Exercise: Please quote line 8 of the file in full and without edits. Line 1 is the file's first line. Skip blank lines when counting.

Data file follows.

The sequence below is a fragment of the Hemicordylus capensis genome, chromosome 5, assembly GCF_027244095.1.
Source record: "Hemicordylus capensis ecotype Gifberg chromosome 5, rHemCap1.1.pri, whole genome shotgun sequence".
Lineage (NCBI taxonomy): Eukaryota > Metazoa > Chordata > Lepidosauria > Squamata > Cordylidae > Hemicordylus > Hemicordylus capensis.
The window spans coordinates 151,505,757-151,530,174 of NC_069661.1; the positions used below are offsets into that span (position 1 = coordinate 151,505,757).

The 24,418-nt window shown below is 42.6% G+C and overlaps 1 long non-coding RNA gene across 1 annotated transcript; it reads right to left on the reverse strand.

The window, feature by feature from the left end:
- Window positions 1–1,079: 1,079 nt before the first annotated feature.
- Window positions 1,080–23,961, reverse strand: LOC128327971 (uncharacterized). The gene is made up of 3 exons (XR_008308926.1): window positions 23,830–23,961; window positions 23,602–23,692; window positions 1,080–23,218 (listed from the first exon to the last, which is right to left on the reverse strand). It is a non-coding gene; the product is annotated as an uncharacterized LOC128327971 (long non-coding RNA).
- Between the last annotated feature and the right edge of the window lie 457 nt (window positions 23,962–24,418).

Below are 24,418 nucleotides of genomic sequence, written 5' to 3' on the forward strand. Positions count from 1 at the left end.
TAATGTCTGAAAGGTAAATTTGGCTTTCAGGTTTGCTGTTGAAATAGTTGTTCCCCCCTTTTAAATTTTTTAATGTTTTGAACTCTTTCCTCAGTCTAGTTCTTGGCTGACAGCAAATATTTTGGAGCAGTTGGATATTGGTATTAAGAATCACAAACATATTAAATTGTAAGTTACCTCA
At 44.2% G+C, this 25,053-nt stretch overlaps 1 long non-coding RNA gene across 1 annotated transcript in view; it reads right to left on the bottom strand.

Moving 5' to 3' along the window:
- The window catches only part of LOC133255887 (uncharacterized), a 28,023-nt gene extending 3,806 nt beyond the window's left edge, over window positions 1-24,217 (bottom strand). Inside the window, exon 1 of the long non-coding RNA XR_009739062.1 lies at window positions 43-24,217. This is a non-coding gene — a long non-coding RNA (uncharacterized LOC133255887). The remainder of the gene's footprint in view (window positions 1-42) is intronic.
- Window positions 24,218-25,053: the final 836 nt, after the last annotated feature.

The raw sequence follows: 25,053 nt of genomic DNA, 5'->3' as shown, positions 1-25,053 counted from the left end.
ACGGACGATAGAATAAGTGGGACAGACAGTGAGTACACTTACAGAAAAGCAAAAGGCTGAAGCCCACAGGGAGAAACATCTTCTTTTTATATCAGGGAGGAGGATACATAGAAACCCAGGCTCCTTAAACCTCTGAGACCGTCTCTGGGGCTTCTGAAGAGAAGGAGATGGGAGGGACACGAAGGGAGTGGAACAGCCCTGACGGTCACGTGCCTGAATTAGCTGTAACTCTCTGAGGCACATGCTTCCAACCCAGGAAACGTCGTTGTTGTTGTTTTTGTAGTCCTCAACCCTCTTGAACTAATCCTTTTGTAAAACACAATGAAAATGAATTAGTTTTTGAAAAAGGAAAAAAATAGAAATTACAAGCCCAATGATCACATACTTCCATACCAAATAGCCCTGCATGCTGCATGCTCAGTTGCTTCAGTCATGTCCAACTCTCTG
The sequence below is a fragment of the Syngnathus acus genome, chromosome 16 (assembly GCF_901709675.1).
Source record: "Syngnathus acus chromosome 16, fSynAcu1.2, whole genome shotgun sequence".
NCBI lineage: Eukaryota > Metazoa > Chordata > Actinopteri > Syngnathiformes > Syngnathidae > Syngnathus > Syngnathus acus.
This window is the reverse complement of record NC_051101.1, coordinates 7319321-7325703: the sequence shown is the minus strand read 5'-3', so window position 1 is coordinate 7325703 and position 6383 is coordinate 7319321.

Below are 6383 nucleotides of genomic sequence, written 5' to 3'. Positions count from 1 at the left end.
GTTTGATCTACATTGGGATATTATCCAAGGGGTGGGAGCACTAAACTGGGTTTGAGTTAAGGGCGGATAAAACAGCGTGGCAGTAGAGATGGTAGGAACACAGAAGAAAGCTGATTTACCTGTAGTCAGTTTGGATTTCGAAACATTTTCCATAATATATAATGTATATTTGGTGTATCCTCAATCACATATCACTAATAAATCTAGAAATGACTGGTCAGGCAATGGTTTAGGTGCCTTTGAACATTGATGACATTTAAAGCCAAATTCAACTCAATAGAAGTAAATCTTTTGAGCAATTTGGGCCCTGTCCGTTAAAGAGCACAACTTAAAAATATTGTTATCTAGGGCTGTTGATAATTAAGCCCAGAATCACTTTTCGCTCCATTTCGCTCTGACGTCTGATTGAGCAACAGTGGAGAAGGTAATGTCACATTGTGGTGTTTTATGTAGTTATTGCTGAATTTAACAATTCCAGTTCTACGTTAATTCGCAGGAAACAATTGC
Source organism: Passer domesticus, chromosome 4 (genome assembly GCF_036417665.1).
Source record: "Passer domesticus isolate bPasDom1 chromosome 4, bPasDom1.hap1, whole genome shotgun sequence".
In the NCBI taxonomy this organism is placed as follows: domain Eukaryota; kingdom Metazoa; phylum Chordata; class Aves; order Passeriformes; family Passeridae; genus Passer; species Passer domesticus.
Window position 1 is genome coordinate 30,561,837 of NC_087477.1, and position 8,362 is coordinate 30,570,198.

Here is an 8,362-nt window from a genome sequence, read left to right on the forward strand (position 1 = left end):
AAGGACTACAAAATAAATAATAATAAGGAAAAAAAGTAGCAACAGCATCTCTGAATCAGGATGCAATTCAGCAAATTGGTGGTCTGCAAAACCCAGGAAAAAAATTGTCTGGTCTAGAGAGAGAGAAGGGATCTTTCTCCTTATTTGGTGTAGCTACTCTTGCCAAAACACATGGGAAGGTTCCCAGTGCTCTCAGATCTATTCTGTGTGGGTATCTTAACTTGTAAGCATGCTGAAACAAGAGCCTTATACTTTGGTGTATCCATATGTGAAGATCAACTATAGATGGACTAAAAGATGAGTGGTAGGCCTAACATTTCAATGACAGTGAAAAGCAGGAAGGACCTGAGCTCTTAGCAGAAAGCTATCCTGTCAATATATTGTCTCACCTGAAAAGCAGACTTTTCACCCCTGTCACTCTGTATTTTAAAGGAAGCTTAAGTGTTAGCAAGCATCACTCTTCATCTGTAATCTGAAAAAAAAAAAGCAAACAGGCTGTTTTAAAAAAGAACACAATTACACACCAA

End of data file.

- Window positions 1,080–23,961, reverse strand: LOC128327971 (uncharacterized). The gene is made up of 3 exons (XR_008308926.1): window positions 23,830–23,961; window positions 23,602–23,692; window positions 1,080–23,218 (listed from the first exon to the last, which is right to left on the reverse strand). It is a non-coding gene; the product is annotated as an uncharacterized LOC128327971 (long non-coding RNA).